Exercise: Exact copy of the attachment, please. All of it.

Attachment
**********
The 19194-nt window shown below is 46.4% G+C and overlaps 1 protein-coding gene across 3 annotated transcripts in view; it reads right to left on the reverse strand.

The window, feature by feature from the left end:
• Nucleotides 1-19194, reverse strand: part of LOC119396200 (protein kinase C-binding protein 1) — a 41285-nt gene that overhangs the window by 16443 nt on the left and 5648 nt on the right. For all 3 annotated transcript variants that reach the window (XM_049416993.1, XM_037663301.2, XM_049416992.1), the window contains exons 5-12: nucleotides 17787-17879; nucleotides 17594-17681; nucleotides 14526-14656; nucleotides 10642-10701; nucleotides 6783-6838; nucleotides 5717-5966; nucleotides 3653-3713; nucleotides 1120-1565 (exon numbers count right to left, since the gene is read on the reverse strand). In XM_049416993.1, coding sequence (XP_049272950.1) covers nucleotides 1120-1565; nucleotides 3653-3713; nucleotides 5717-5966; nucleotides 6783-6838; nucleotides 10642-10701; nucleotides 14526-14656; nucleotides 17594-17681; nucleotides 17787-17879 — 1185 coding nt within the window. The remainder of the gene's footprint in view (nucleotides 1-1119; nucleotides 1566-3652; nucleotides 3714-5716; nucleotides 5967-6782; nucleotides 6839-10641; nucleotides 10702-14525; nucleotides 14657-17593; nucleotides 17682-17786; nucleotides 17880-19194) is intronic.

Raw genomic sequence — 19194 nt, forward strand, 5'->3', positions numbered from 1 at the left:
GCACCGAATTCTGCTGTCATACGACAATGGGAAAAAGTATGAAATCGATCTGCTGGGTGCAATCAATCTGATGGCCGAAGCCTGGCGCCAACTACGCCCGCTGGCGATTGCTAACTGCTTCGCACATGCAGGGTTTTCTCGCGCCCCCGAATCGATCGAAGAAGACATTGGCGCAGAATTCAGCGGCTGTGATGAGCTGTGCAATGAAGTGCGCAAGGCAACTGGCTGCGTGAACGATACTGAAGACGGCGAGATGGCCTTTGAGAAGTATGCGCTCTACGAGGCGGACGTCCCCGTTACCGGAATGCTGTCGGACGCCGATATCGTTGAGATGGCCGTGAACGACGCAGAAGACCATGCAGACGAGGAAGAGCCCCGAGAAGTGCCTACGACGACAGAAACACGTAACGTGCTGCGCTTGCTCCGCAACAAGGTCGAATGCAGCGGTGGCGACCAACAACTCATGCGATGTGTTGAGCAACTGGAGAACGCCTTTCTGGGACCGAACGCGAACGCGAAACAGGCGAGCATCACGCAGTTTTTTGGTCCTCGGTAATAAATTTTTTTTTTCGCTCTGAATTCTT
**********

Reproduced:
The 19194-nt window shown below is 46.4% G+C and overlaps 1 protein-coding gene across 3 annotated transcripts in view; it reads right to left on the reverse strand.

The window, feature by feature from the left end:
• Nucleotides 1-19194, reverse strand: part of LOC119396200 (protein kinase C-binding protein 1) — a 41285-nt gene that overhangs the window by 16443 nt on the left and 5648 nt on the right. For all 3 annotated transcript variants that reach the window (XM_049416993.1, XM_037663301.2, XM_049416992.1), the window contains exons 5-12: nucleotides 17787-17879; nucleotides 17594-17681; nucleotides 14526-14656; nucleotides 10642-10701; nucleotides 6783-6838; nucleotides 5717-5966; nucleotides 3653-3713; nucleotides 1120-1565 (exon numbers count right to left, since the gene is read on the reverse strand). In XM_049416993.1, coding sequence (XP_049272950.1) covers nucleotides 1120-1565; nucleotides 3653-3713; nucleotides 5717-5966; nucleotides 6783-6838; nucleotides 10642-10701; nucleotides 14526-14656; nucleotides 17594-17681; nucleotides 17787-17879 — 1185 coding nt within the window. The remainder of the gene's footprint in view (nucleotides 1-1119; nucleotides 1566-3652; nucleotides 3714-5716; nucleotides 5967-6782; nucleotides 6839-10641; nucleotides 10702-14525; nucleotides 14657-17593; nucleotides 17682-17786; nucleotides 17880-19194) is intronic.

Raw genomic sequence — 19194 nt, forward strand, 5'->3', positions numbered from 1 at the left:
GCACCGAATTCTGCTGTCATACGACAATGGGAAAAAGTATGAAATCGATCTGCTGGGTGCAATCAATCTGATGGCCGAAGCCTGGCGCCAACTACGCCCGCTGGCGATTGCTAACTGCTTCGCACATGCAGGGTTTTCTCGCGCCCCCGAATCGATCGAAGAAGACATTGGCGCAGAATTCAGCGGCTGTGATGAGCTGTGCAATGAAGTGCGCAAGGCAACTGGCTGCGTGAACGATACTGAAGACGGCGAGATGGCCTTTGAGAAGTATGCGCTCTACGAGGCGGACGTCCCCGTTACCGGAATGCTGTCGGACGCCGATATCGTTGAGATGGCCGTGAACGACGCAGAAGACCATGCAGACGAGGAAGAGCCCCGAGAAGTGCCTACGACGACAGAAACACGTAACGTGCTGCGCTTGCTCCGCAACAAGGTCGAATGCAGCGGTGGCGACCAACAACTCATGCGATGTGTTGAGCAACTGGAGAACGCCTTTCTGGGACCGAACGCGAACGCGAAACAGGCGAGCATCACGCAGTTTTTTGGTCCTCGGTAATAAATTTTTTTTTTCGCTCTGAATTCTT